ORLANDO, Fla. -- The stories of 49 lives are told in hundreds of photographs and portraits at the Pulse interim memorial, unveiled in a somber but joyous celebration Tuesday.
- Temporary memorial unveiled Tuesday afternoon
- Memorial to honor the 49 people who died
- Family members, community reflect on meaning
- RELATED: Learn about OnePULSE at temporary Mall at Millenia kiosk
Survivors, family members and community leaders gathered at the site of the nightclub in south of downtown Orlando to celebrate the opening.
The interim memorial is meant to not only honor the lives of the 49 who died there June 12, 2016 but to showcase the acts of courage and community seen immediately after.
The names of the victims are etched in glass, and there are also spots where you can see the nightclub itself. There are also planted trees and a panel where visitors can write messages.
Family members of Pulse victims said they were surprised by the level of detail in the temporary memorial, where construction began in February.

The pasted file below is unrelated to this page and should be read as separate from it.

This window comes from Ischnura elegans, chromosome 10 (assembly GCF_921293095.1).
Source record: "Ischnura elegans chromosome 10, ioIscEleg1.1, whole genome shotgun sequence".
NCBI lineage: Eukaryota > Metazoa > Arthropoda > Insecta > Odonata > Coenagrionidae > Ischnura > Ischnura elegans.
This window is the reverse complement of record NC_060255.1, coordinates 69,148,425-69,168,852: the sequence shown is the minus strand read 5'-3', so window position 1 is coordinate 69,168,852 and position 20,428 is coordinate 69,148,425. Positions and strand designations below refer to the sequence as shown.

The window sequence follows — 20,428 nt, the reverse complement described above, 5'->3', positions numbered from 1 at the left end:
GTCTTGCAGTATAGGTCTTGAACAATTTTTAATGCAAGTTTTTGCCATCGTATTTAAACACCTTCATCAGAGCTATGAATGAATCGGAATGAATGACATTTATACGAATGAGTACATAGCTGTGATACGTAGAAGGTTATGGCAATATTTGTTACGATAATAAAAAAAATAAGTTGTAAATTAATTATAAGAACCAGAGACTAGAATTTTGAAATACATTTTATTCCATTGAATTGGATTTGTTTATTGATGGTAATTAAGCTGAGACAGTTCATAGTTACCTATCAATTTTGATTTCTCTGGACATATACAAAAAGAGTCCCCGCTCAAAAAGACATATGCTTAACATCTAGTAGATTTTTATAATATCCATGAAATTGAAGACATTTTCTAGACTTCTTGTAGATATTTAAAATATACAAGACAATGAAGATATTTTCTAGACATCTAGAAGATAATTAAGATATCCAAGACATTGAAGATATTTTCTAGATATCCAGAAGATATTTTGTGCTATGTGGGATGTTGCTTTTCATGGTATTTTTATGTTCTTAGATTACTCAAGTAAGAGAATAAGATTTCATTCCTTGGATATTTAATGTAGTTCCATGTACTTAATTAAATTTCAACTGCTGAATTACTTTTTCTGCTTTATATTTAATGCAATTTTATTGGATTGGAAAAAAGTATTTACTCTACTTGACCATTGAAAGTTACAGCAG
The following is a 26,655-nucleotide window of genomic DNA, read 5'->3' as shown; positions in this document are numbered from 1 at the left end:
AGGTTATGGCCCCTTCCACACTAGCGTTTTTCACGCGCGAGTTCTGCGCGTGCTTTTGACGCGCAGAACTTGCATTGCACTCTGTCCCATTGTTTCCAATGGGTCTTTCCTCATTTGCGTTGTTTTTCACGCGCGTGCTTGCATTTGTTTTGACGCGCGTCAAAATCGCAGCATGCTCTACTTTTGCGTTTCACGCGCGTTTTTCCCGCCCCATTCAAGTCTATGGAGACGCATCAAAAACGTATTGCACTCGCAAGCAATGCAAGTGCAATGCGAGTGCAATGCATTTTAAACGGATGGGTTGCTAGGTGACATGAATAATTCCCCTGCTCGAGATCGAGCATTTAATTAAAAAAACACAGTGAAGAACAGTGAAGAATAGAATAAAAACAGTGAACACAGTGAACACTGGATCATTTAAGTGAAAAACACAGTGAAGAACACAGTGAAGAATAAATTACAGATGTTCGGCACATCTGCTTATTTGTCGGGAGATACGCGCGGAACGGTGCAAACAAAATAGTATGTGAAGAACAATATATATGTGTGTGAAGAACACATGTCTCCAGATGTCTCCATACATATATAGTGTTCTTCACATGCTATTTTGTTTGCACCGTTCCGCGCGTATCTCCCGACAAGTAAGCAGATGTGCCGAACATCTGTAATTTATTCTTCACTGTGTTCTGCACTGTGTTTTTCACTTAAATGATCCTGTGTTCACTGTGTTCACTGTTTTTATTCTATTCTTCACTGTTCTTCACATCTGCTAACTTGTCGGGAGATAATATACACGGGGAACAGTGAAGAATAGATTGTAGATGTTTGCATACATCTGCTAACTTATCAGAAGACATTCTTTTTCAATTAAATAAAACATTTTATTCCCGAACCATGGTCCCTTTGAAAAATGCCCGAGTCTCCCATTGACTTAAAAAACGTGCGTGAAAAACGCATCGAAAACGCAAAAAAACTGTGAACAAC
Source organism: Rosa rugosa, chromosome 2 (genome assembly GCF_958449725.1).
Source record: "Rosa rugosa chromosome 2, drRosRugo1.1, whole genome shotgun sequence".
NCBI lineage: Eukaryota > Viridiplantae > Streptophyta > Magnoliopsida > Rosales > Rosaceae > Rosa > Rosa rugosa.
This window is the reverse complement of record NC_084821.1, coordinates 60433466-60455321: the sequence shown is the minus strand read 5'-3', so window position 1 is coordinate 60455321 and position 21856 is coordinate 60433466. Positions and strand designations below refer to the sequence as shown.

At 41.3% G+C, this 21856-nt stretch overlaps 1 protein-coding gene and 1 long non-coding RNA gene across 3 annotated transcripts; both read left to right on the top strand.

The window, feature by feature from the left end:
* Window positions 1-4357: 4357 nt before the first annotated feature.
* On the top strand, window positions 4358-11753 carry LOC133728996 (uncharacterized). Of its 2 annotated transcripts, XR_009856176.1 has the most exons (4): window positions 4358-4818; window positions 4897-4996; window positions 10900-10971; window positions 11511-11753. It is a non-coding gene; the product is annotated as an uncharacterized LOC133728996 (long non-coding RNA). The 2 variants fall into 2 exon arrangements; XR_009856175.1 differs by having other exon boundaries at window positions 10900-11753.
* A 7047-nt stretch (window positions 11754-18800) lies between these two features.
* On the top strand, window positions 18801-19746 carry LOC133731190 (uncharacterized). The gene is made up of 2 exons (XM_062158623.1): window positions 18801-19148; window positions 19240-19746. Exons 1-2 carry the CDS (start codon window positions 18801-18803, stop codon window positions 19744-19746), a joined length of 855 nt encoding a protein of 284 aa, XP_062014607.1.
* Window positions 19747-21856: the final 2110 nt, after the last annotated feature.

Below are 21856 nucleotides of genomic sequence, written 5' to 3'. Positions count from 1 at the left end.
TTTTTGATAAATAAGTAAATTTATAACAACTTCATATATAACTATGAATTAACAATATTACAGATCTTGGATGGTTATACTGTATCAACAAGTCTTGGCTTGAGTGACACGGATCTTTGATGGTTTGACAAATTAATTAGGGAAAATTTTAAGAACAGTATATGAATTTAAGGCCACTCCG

"My first impression was overwhelming, over the top, absolutely beautiful," said Tara Connell, mother of Cory Connell. "They did a wonderful job putting this all together."
"It's just beautiful," said Laly Santiago-Leon, cousin of Luis Daniel Wilson-Leon. "It's peaceful. I think it definitely speaks to what not just what we're doing, but for the whole community, for all the family members, for the survivors."
Sawyer Stroud, who was visiting from Phoenix, had not been back to Pulse since it was a nightclub.
"We came here all the time," Stroud recalls. His friend and coworker, Xavier Serrano Rosado, was killed in the 2016 attack.
"We used to perform together. (Xavier) always had a smile, always made everybody around him laugh. It's nice to know he will be well remembered," he said.
Barbara Poma, who owned Pulse and is founder of the OnePulse Foundation, said she wants the memorial to be a place where all people can find comfort, hope and courage.
"I hope they take away a kinder heart," Poma said. "I hope they make changes in their own lives. I hope they see what we endured here June 12 and they make a change in their community."
It could still be up to two years before a permanent memorial on the site is built.